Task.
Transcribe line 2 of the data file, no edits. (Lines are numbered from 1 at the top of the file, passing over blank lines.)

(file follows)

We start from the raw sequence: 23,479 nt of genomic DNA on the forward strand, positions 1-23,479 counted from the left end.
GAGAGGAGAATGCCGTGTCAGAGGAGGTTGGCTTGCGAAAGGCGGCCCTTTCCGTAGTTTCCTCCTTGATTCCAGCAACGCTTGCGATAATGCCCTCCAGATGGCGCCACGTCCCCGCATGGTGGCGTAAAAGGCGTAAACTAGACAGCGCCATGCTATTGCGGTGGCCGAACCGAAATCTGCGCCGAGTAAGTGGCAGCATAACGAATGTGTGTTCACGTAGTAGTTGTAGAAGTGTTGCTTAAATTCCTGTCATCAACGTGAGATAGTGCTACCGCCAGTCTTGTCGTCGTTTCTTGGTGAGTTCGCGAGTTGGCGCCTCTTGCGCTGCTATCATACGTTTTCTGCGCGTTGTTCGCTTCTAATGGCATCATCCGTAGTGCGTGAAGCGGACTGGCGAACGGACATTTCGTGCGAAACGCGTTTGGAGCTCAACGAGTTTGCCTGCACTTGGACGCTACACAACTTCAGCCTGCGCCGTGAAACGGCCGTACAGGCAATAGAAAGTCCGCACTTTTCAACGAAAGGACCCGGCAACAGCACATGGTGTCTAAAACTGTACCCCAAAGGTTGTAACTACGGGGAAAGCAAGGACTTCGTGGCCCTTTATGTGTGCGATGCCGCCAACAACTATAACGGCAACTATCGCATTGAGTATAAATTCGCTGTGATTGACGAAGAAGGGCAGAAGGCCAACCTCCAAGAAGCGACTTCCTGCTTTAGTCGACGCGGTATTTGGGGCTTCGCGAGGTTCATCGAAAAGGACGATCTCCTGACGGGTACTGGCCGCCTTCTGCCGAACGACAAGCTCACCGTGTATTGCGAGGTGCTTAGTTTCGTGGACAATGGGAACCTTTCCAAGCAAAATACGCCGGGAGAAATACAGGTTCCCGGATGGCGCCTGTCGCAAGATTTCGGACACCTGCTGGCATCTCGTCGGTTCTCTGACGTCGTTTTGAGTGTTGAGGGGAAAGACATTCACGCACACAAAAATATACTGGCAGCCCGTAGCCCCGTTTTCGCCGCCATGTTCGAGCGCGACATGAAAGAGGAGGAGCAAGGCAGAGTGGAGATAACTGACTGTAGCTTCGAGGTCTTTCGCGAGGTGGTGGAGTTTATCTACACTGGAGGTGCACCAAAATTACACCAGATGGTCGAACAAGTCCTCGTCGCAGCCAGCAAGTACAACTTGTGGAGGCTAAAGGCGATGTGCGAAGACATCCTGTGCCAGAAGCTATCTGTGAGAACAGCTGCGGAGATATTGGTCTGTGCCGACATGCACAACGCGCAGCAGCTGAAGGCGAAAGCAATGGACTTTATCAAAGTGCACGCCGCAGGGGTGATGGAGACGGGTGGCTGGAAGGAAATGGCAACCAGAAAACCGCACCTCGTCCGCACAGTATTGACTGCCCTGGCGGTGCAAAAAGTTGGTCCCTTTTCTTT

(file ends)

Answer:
GAGAGGAGAATGCCGTGTCAGAGGAGGTTGGCTTGCGAAAGGCGGCCCTTTCCGTAGTTTCCTCCTTGATTCCAGCAACGCTTGCGATAATGCCCTCCAGATGGCGCCACGTCCCCGCATGGTGGCGTAAAAGGCGTAAACTAGACAGCGCCATGCTATTGCGGTGGCCGAACCGAAATCTGCGCCGAGTAAGTGGCAGCATAACGAATGTGTGTTCACGTAGTAGTTGTAGAAGTGTTGCTTAAATTCCTGTCATCAACGTGAGATAGTGCTACCGCCAGTCTTGTCGTCGTTTCTTGGTGAGTTCGCGAGTTGGCGCCTCTTGCGCTGCTATCATACGTTTTCTGCGCGTTGTTCGCTTCTAATGGCATCATCCGTAGTGCGTGAAGCGGACTGGCGAACGGACATTTCGTGCGAAACGCGTTTGGAGCTCAACGAGTTTGCCTGCACTTGGACGCTACACAACTTCAGCCTGCGCCGTGAAACGGCCGTACAGGCAATAGAAAGTCCGCACTTTTCAACGAAAGGACCCGGCAACAGCACATGGTGTCTAAAACTGTACCCCAAAGGTTGTAACTACGGGGAAAGCAAGGACTTCGTGGCCCTTTATGTGTGCGATGCCGCCAACAACTATAACGGCAACTATCGCATTGAGTATAAATTCGCTGTGATTGACGAAGAAGGGCAGAAGGCCAACCTCCAAGAAGCGACTTCCTGCTTTAGTCGACGCGGTATTTGGGGCTTCGCGAGGTTCATCGAAAAGGACGATCTCCTGACGGGTACTGGCCGCCTTCTGCCGAACGACAAGCTCACCGTGTATTGCGAGGTGCTTAGTTTCGTGGACAATGGGAACCTTTCCAAGCAAAATACGCCGGGAGAAATACAGGTTCCCGGATGGCGCCTGTCGCAAGATTTCGGACACCTGCTGGCATCTCGTCGGTTCTCTGACGTCGTTTTGAGTGTTGAGGGGAAAGACATTCACGCACACAAAAATATACTGGCAGCCCGTAGCCCCGTTTTCGCCGCCATGTTCGAGCGCGACATGAAAGAGGAGGAGCAAGGCAGAGTGGAGATAACTGACTGTAGCTTCGAGGTCTTTCGCGAGGTGGTGGAGTTTATCTACACTGGAGGTGCACCAAAATTACACCAGATGGTCGAACAAGTCCTCGTCGCAGCCAGCAAGTACAACTTGTGGAGGCTAAAGGCGATGTGCGAAGACATCCTGTGCCAGAAGCTATCTGTGAGAACAGCTGCGGAGATATTGGTCTGTGCCGACATGCACAACGCGCAGCAGCTGAAGGCGAAAGCAATGGACTTTATCAAAGTGCACGCCGCAGGGGTGATGGAGACGGGTGGCTGGAAGGAAATGGCAACCAGAAAACCGCACCTCGTCCGCACAGTATTGACTGCCCTGGCGGTGCAAAAAGTTGGTCCCTTTTCTTT